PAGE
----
Henrik Ibsen's enduring drama about a Nordic femme fatale - a neurotic, controlling, strong-willed woman who is nonetheless alluring to the males in her town. She is a solitary woman in a ... See full summary »
After the murder of her lover Julius Caesar, Egypt's queen Cleopatra needs a new ally. She seduces his probable successor Mark Antony. This develops into real love and slowly leads to a war with the other possible successor, Octavius.
In April 1944, an allied agent is sent to France in order to rescue an "overlord" captured by the Germans. (An "overlord" is one of the few men who know the date and place of the "D" day). ... See full summary »
The movie had a difficult time getting shown in England. When the movie was first submitted to the British film review board, it was rejected because it appeared that Queen Elizabeth II was acting in the movie. Producer Samuel Z. Arkoff managed to get the board's approval by adding a disclaimer at the beginning of the movie stating that the Royal Family had not participated in the making of the movie and that Queen Elizabeth's appearance was done using newsreel footage. Then English distributor EMI, which was the distributor of Arkoff's movies in England, stated to the press that that they were "a defender of the palace" and refused to handle the movie. The Rank Organization, the other major film distributor in England, also joined the boycott for the same reason. Ultimately, the movie only played in a few theaters in England. See more »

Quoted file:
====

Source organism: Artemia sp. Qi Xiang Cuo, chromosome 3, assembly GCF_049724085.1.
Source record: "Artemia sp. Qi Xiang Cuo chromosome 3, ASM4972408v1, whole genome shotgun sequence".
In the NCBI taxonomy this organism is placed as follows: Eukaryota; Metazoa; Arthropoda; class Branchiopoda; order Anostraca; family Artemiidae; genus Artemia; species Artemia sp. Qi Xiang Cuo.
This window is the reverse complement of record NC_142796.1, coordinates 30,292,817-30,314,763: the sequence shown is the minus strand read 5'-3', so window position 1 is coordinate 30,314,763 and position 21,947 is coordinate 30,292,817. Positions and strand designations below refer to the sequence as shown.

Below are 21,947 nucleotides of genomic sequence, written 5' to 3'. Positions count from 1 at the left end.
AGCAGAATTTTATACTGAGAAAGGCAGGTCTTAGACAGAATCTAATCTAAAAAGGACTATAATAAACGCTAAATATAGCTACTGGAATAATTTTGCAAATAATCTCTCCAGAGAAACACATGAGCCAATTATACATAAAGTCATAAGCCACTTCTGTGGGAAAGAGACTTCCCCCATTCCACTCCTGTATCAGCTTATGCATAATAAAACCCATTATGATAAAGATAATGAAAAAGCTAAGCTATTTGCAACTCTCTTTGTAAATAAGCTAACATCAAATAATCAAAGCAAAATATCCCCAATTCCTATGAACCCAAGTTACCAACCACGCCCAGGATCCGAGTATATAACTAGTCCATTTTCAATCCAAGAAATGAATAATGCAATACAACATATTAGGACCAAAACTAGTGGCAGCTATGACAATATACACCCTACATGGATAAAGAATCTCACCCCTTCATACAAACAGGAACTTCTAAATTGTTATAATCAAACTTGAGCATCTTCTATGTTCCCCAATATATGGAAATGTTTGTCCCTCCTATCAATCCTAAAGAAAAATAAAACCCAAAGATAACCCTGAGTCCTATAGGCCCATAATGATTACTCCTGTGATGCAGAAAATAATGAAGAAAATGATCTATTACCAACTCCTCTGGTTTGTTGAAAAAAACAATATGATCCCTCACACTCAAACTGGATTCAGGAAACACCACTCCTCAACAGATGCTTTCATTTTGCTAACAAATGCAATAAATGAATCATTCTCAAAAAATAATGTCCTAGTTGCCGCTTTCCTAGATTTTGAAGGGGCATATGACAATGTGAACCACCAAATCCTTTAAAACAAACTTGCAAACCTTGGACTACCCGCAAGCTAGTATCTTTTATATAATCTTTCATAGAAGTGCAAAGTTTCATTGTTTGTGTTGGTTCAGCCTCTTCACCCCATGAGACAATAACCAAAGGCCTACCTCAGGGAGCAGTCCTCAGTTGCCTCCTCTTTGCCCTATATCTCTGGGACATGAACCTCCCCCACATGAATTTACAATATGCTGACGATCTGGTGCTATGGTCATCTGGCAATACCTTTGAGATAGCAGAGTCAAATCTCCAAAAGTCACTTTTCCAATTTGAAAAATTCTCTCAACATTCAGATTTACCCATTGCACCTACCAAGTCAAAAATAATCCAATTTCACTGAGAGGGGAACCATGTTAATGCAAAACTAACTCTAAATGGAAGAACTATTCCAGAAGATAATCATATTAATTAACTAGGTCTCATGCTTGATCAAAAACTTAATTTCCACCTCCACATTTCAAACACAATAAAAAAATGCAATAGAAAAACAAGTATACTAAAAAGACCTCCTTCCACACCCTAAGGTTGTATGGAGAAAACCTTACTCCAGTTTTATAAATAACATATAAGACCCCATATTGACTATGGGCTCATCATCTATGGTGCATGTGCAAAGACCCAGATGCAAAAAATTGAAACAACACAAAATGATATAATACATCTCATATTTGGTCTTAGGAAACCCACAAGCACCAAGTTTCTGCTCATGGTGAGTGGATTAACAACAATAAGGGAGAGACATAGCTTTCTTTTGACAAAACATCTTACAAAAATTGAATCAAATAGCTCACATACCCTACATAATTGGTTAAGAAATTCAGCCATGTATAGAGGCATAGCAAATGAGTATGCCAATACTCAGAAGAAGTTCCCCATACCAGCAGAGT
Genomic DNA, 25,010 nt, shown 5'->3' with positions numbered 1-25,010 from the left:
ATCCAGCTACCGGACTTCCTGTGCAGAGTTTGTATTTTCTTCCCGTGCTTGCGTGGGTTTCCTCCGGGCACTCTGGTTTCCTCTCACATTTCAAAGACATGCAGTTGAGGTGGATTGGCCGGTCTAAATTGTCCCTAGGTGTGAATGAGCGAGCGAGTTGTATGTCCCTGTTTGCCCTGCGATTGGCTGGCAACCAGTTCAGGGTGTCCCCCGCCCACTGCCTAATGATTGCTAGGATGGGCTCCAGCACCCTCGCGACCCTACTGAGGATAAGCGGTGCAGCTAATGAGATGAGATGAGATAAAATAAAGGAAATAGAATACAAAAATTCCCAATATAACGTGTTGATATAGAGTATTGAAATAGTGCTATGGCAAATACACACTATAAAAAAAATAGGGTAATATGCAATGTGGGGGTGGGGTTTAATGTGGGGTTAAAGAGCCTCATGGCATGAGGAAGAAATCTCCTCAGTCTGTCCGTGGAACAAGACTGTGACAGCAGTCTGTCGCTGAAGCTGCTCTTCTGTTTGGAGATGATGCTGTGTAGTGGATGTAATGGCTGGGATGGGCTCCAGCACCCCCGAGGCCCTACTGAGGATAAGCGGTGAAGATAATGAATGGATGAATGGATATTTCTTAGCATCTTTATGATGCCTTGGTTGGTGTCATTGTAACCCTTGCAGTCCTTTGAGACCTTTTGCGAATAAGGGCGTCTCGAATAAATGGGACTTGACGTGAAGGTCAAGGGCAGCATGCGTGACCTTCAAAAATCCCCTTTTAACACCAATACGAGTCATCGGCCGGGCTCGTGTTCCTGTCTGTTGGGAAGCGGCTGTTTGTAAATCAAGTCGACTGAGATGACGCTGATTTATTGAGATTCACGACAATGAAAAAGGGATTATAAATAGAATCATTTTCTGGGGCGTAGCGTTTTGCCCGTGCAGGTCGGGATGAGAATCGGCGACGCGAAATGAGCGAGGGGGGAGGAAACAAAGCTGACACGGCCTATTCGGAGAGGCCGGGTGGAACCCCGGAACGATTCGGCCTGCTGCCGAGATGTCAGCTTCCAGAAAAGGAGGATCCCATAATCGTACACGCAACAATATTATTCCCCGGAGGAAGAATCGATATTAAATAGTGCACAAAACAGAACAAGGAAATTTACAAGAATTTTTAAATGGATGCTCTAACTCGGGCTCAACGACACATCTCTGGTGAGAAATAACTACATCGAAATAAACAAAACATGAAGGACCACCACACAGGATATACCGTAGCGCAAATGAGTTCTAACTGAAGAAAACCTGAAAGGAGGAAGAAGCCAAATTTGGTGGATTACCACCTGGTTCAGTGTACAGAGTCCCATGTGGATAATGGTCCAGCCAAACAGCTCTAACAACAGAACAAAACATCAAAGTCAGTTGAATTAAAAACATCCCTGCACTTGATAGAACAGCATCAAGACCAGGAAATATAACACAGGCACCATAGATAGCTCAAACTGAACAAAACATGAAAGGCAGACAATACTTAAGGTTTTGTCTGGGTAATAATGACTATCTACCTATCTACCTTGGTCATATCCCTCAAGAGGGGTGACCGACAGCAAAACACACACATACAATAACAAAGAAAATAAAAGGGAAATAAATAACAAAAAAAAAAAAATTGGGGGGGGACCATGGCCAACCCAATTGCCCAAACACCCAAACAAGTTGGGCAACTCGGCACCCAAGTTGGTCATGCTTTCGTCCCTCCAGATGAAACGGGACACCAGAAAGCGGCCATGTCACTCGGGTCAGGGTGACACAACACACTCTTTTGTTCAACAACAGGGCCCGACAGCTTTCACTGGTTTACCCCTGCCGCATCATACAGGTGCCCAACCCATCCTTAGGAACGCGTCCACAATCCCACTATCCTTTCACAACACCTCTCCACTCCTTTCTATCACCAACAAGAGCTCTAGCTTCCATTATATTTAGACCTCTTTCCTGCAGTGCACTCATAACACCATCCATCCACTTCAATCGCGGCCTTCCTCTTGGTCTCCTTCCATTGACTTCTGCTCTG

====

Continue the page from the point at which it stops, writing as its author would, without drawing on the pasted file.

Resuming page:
This motion picture incorporates extracts from a news film of The Queen at a State Opening of Parliament which, when photographed, was not intended for use in a fictional context. The Directors of Hennessy Film Productions, Ltd. would therefore like to make it clear that the Royal Family took no part in the making of this film. See more »
"You have a friend and you have a cause...which comes first?"
Demolitions expert in Belfast, once a member of the Irish Republican Army, sees his wife and child accidentally killed in a street riot between political protesters and soldiers; he reacts by traveling to England to carry out a plot against Parliament and Queen Elizabeth II, though Scotland Yard is one step behind. Dreary topical thriller, an odd release coming from American International Pictures, has some relevance to today's headlines, though that doesn't exactly make this endeavor an important or intriguing one. Rod Steiger and widowed friend Lee Remick (reunited from 1968's "No Way to Treat a Lady") are somewhat uneasily cast in their roles, though the film has good music scoring by John Scott and fine cinematography from Ernest Steward. Controversial in Great Britain due to the Queen's appearance via newsreel footage, the producers were forced to begin the film with an amusing disclaimer. ** from ****
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